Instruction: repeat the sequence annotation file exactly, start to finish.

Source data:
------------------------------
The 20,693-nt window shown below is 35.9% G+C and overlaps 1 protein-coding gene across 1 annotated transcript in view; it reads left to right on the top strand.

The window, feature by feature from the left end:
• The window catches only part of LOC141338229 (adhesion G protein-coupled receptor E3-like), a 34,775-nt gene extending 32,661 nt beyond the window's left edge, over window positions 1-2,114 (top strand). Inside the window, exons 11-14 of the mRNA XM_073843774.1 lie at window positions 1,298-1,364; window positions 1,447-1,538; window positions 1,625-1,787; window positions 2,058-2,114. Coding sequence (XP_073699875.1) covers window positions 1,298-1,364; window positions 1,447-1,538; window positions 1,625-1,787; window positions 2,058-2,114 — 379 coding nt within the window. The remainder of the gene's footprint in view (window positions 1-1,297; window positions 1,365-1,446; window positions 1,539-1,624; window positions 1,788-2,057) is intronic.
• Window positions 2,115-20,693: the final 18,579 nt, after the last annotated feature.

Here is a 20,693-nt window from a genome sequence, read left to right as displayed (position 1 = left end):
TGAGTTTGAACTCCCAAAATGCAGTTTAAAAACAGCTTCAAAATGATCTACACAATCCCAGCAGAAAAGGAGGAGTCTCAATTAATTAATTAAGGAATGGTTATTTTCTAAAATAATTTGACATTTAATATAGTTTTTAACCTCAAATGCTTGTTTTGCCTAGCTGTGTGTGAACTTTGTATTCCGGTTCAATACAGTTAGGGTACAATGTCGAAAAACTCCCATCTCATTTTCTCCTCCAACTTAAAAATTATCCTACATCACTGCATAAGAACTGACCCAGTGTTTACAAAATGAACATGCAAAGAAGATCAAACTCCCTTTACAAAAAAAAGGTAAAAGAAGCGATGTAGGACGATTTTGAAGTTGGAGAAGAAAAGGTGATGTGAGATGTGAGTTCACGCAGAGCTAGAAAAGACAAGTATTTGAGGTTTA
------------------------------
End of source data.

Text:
The 20,693-nt window shown below is 35.9% G+C and overlaps 1 protein-coding gene across 1 annotated transcript in view; it reads left to right on the top strand.

The window, feature by feature from the left end:
• The window catches only part of LOC141338229 (adhesion G protein-coupled receptor E3-like), a 34,775-nt gene extending 32,661 nt beyond the window's left edge, over window positions 1-2,114 (top strand). Inside the window, exons 11-14 of the mRNA XM_073843774.1 lie at window positions 1,298-1,364; window positions 1,447-1,538; window positions 1,625-1,787; window positions 2,058-2,114. Coding sequence (XP_073699875.1) covers window positions 1,298-1,364; window positions 1,447-1,538; window positions 1,625-1,787; window positions 2,058-2,114 — 379 coding nt within the window. The remainder of the gene's footprint in view (window positions 1-1,297; window positions 1,365-1,446; window positions 1,539-1,624; window positions 1,788-2,057) is intronic.
• Window positions 2,115-20,693: the final 18,579 nt, after the last annotated feature.

Here is a 20,693-nt window from a genome sequence, read left to right as displayed (position 1 = left end):
TGAGTTTGAACTCCCAAAATGCAGTTTAAAAACAGCTTCAAAATGATCTACACAATCCCAGCAGAAAAGGAGGAGTCTCAATTAATTAATTAAGGAATGGTTATTTTCTAAAATAATTTGACATTTAATATAGTTTTTAACCTCAAATGCTTGTTTTGCCTAGCTGTGTGTGAACTTTGTATTCCGGTTCAATACAGTTAGGGTACAATGTCGAAAAACTCCCATCTCATTTTCTCCTCCAACTTAAAAATTATCCTACATCACTGCATAAGAACTGACCCAGTGTTTACAAAATGAACATGCAAAGAAGATCAAACTCCCTTTACAAAAAAAAGGTAAAAGAAGCGATGTAGGACGATTTTGAAGTTGGAGAAGAAAAGGTGATGTGAGATGTGAGTTCACGCAGAGCTAGAAAAGACAAGTATTTGAGGTTTA